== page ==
Make Me A Little Miracle: Women in the Venezuelan Crisis
Maria Lionza hazme un milagrito y un ramo e flores te vo a llevar
un ramo e flores, de flores blancas cual la pureza de tu bondad
Over the past 5 years of traveling between the US and Venezuela, I’ve come to realize that oversimplified narratives have led to a total lack of understanding between the two countries. When I return to the US from Venezuela, people ask me what I eat, and how I survive, as though the country was nothing but tear gas and famine. When I return to Venezuela from the US, people ask me if Trump is really going to invade, sometimes hopeful, sometimes frightened, sometimes enraged. I first went to Venezuela in 2014, to photograph stories about civil unrest, that I soon realized sometimes reinforce a reductive understanding of the country, by making it look like chaos, violence, and hunger are things that happen in a vaccuum, not the stunning and vibrant place I know and love
Ever since, I’ve been searching for context, and trying to show the contradictions and causes that have brought a once oil rich tropical paradise to its knees. Trying to show the normalcy, and surrealism, that punctuates daily life in a failing state. From the cheerleaders performing at a bitcoin convention after a national cryptocurrency was launched to combat the cash shortages, to the Carnaval festivities inside the commune of a pro-government paramilitary, the human stories of the collapse of an egalitarian dream are stranger than fiction, and far more complex.
A country is much more than the sum of its worst moments. The word crisis doesn’t describe the joyous burst of salsa through cracked car windows running on subsidized gasoline, the pride of perfectly clean school uniforms even when there’s no water, or the blue and gold parrots crying over head in the Caribbean sunlight over the deflated metropolis of Caracas. It doesn’t evoke the impromptu dance party during the black outs, or the courage of the little league player to still dream of making it, after the scouts told him he’s too small, because he’s been eating one meal per day for his entire adolescence.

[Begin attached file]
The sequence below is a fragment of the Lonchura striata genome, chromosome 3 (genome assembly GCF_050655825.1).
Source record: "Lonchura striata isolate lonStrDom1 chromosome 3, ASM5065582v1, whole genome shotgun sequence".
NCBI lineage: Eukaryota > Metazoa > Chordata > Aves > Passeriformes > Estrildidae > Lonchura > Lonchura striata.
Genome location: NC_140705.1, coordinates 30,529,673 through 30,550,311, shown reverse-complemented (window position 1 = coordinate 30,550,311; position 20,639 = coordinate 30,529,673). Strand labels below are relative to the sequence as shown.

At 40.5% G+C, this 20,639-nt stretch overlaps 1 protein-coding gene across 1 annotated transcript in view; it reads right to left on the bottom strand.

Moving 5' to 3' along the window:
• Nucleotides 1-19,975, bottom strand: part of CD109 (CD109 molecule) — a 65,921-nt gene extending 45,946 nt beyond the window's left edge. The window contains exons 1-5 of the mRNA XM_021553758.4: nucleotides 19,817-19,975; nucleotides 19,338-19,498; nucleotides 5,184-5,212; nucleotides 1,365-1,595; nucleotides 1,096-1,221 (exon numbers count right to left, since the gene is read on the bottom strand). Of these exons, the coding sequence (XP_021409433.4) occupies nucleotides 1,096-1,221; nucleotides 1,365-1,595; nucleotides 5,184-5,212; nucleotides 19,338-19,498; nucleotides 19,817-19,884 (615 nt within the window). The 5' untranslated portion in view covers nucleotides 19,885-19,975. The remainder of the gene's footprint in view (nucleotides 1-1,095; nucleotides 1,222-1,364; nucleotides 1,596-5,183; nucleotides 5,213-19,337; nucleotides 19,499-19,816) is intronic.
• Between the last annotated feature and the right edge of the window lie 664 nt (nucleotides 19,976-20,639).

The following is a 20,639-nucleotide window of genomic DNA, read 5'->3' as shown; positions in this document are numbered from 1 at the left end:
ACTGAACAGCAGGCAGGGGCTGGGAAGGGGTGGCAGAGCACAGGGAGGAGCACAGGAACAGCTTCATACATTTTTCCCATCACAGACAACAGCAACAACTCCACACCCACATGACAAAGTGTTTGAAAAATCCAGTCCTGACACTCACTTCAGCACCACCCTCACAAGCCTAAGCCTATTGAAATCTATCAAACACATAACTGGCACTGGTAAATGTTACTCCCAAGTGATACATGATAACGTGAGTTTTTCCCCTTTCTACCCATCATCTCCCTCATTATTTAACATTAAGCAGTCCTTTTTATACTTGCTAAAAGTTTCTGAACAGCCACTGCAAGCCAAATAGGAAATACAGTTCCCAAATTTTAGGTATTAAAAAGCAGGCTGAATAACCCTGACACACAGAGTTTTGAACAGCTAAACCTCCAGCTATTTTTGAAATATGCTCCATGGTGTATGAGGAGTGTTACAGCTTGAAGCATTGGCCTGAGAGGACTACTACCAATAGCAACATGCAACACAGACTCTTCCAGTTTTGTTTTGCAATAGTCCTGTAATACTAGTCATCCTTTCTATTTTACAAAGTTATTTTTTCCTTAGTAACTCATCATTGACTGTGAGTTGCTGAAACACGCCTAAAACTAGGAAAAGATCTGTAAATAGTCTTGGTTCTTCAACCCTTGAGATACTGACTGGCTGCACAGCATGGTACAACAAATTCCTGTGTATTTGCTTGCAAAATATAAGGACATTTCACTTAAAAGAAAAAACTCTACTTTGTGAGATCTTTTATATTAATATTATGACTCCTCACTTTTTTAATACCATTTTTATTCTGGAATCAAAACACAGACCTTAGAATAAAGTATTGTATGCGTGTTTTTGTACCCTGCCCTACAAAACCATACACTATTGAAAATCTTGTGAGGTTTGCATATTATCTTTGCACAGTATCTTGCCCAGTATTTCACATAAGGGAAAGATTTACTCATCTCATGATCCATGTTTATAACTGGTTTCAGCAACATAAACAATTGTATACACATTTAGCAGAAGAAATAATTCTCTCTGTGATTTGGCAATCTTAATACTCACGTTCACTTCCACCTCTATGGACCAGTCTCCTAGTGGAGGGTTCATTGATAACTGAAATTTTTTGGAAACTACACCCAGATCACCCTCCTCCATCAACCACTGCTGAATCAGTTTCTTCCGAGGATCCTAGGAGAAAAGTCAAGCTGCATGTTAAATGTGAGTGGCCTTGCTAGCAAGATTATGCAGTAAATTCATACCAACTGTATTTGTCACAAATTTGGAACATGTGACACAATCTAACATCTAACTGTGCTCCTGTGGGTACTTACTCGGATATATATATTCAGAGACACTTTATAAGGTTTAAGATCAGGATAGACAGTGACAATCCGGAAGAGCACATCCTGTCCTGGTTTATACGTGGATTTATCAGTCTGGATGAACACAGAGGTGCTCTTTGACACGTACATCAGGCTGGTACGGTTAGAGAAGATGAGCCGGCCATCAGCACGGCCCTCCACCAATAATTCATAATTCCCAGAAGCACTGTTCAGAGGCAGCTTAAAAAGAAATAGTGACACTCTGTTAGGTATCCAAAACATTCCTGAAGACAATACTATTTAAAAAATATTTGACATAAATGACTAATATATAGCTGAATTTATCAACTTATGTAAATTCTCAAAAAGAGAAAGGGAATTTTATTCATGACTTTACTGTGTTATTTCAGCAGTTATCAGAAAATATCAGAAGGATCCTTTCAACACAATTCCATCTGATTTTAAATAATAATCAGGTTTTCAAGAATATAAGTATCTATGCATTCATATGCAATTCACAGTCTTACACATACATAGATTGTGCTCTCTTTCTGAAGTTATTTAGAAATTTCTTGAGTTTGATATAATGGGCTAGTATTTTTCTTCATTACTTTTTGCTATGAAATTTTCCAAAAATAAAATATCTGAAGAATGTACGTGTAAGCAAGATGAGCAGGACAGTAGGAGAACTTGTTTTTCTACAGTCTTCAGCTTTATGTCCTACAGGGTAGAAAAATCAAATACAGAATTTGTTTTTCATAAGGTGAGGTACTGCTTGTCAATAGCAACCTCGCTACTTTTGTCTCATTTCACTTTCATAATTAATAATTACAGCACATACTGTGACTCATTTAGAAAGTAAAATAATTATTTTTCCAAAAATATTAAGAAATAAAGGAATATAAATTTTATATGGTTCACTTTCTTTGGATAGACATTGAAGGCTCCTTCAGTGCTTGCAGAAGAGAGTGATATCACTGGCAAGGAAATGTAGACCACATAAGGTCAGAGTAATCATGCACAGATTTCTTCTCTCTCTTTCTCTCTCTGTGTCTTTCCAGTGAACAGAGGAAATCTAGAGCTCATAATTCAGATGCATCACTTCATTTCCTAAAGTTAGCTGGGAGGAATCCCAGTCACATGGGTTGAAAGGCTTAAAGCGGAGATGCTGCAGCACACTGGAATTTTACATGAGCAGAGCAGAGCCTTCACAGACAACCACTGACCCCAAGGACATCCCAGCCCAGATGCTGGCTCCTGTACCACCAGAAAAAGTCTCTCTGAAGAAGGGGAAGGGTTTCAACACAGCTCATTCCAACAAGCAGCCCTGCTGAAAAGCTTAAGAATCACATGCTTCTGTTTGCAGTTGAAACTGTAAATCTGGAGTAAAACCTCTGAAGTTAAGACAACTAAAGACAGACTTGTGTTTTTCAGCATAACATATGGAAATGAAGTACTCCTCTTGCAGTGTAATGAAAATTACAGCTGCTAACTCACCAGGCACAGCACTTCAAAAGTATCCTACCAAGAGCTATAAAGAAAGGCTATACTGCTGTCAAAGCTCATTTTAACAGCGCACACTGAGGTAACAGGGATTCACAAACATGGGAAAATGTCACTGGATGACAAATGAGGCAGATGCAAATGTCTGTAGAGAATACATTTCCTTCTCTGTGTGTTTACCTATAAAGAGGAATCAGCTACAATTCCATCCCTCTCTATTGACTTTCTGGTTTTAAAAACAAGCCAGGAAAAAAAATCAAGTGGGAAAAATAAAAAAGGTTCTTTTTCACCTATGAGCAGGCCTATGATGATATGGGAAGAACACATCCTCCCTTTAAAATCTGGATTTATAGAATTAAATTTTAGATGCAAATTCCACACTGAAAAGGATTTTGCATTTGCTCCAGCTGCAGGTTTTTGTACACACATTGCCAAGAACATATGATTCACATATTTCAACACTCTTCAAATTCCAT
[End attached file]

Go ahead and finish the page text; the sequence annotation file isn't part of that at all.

Make Me A Little Miracle references Ruben Blades’ famous salsa song about Maria Lionza, a Venezuelan saint or goddess figure, and icon of strength and the mystical beauty of the Venezuelan woman. This work attempts to reconcile the tragedy battering Venezuela, with the awe inspiring resilience of its people. The demise of a utopian vision, but not a nation of “victims.” My lens lingers on the strength and grace of women holding their world together as it tries to burst at the seams, and their struggle through daily life, sometimes quiet, sometimes violent, sometimes breathtaking. I try to center, but not isolate, the role of women in this story, in order to emphasize, rather than separate, the female experience of this historic moment, through images which celebrate strength while documenting the reality they are facing, bringing together the most difficult and most beautiful moments from one of the most difficult and beautiful places I’ve ever seen.